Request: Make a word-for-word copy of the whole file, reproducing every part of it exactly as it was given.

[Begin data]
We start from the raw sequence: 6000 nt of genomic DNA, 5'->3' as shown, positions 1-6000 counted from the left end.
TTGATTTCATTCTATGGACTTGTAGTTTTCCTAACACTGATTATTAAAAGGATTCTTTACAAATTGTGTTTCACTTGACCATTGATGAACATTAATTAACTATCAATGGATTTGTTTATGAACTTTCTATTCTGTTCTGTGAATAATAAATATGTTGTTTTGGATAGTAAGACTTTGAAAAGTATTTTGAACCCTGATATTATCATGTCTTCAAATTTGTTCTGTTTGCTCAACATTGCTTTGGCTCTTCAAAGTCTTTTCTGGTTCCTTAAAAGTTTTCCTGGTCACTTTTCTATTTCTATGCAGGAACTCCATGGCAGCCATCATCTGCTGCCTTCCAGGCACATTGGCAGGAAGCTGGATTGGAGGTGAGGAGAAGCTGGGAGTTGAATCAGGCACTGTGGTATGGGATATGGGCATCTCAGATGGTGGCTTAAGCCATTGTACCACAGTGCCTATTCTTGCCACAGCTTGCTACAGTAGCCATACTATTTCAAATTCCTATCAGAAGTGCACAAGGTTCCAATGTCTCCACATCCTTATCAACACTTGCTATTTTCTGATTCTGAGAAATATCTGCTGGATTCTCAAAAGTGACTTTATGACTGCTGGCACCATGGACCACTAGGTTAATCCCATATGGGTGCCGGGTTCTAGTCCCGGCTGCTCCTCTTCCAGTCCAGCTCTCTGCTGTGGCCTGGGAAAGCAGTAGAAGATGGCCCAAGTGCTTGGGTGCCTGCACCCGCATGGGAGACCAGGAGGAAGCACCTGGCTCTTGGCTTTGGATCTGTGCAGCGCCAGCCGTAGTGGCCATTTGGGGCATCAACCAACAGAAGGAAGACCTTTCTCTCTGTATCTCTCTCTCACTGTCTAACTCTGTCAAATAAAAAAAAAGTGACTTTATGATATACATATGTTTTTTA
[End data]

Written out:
We start from the raw sequence: 6000 nt of genomic DNA, 5'->3' as shown, positions 1-6000 counted from the left end.
TTGATTTCATTCTATGGACTTGTAGTTTTCCTAACACTGATTATTAAAAGGATTCTTTACAAATTGTGTTTCACTTGACCATTGATGAACATTAATTAACTATCAATGGATTTGTTTATGAACTTTCTATTCTGTTCTGTGAATAATAAATATGTTGTTTTGGATAGTAAGACTTTGAAAAGTATTTTGAACCCTGATATTATCATGTCTTCAAATTTGTTCTGTTTGCTCAACATTGCTTTGGCTCTTCAAAGTCTTTTCTGGTTCCTTAAAAGTTTTCCTGGTCACTTTTCTATTTCTATGCAGGAACTCCATGGCAGCCATCATCTGCTGCCTTCCAGGCACATTGGCAGGAAGCTGGATTGGAGGTGAGGAGAAGCTGGGAGTTGAATCAGGCACTGTGGTATGGGATATGGGCATCTCAGATGGTGGCTTAAGCCATTGTACCACAGTGCCTATTCTTGCCACAGCTTGCTACAGTAGCCATACTATTTCAAATTCCTATCAGAAGTGCACAAGGTTCCAATGTCTCCACATCCTTATCAACACTTGCTATTTTCTGATTCTGAGAAATATCTGCTGGATTCTCAAAAGTGACTTTATGACTGCTGGCACCATGGACCACTAGGTTAATCCCATATGGGTGCCGGGTTCTAGTCCCGGCTGCTCCTCTTCCAGTCCAGCTCTCTGCTGTGGCCTGGGAAAGCAGTAGAAGATGGCCCAAGTGCTTGGGTGCCTGCACCCGCATGGGAGACCAGGAGGAAGCACCTGGCTCTTGGCTTTGGATCTGTGCAGCGCCAGCCGTAGTGGCCATTTGGGGCATCAACCAACAGAAGGAAGACCTTTCTCTCTGTATCTCTCTCTCACTGTCTAACTCTGTCAAATAAAAAAAAAGTGACTTTATGATATACATATGTTTTTTA